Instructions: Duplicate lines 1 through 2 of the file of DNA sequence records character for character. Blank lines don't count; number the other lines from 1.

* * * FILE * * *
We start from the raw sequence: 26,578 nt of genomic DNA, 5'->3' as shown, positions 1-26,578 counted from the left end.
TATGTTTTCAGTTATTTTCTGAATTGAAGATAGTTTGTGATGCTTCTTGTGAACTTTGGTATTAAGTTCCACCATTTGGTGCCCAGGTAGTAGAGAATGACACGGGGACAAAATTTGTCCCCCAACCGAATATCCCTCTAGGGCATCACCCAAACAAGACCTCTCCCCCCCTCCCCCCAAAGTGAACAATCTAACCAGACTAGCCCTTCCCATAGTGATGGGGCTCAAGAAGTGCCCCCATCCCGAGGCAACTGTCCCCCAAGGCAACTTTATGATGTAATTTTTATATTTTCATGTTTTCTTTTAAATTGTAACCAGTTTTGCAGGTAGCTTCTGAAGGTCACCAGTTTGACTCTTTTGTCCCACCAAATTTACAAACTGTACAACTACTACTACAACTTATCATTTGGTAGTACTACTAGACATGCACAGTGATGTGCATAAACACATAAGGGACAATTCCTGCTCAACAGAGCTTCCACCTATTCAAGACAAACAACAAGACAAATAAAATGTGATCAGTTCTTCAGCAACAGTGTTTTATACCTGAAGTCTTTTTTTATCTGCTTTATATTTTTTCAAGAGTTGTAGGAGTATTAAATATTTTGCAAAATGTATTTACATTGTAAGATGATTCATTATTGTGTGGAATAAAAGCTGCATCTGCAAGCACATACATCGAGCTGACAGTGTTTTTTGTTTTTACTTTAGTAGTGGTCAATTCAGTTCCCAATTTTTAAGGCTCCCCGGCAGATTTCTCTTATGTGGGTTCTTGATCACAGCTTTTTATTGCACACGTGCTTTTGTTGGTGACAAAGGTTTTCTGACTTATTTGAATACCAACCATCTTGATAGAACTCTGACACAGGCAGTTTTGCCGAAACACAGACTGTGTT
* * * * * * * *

We start from the raw sequence: 26,578 nt of genomic DNA, 5'->3' as shown, positions 1-26,578 counted from the left end.
TATGTTTTCAGTTATTTTCTGAATTGAAGATAGTTTGTGATGCTTCTTGTGAACTTTGGTATTAAGTTCCACCATTTGGTGCCCAGGTAGTAGAGAATGACACGGGGACAAAATTTGTCCCCCAACCGAATATCCCTCTAGGGCATCACCCAAACAAGACCTCTCCCCCCCTCCCCCCAAAGTGAACAATCTAACCAGACTAGCCCTTCCCATAGTGATGGGGCTCAAGAAGTGCCCCCATCCCGAGGCAACTGTCCCCCAAGGCAACTTTATGATGTAATTTTTATATTTTCATGTTTTCTTTTAAATTGTAACCAGTTTTGCAGGTAGCTTCTGAAGGTCACCAGTTTGACTCTTTTGTCCCACCAAATTTACAAACTGTACAACTACTACTACAACTTATCATTTGGTAGTACTACTAGACATGCACAGTGATGTGCATAAACACATAAGGGACAATTCCTGCTCAACAGAGCTTCCACCTATTCAAGACAAACAACAAGACAAATAAAATGTGATCAGTTCTTCAGCAACAGTGTTTTATACCTGAAGTCTTTTTTTATCTGCTTTATATTTTTTCAAGAGTTGTAGGAGTATTAAATATTTTGCAAAATGTATTTACATTGTAAGATGATTCATTATTGTGTGGAATAAAAGCTGCATCTGCAAGCACATACATCGAGCTGACAGTGTTTTTTGTTTTTACTTTAGTAGTGGTCAATTCAGTTCCCAATTTTTAAGGCTCCCCGGCAGATTTCTCTTATGTGGGTTCTTGATCACAGCTTTTTATTGCACACGTGCTTTTGTTGGTGACAAAGGTTTTCTGACTTATTTGAATACCAACCATCTTGATAGAACTCTGACACAGGCAGTTTTGCCGAAACACAGACTGTGTT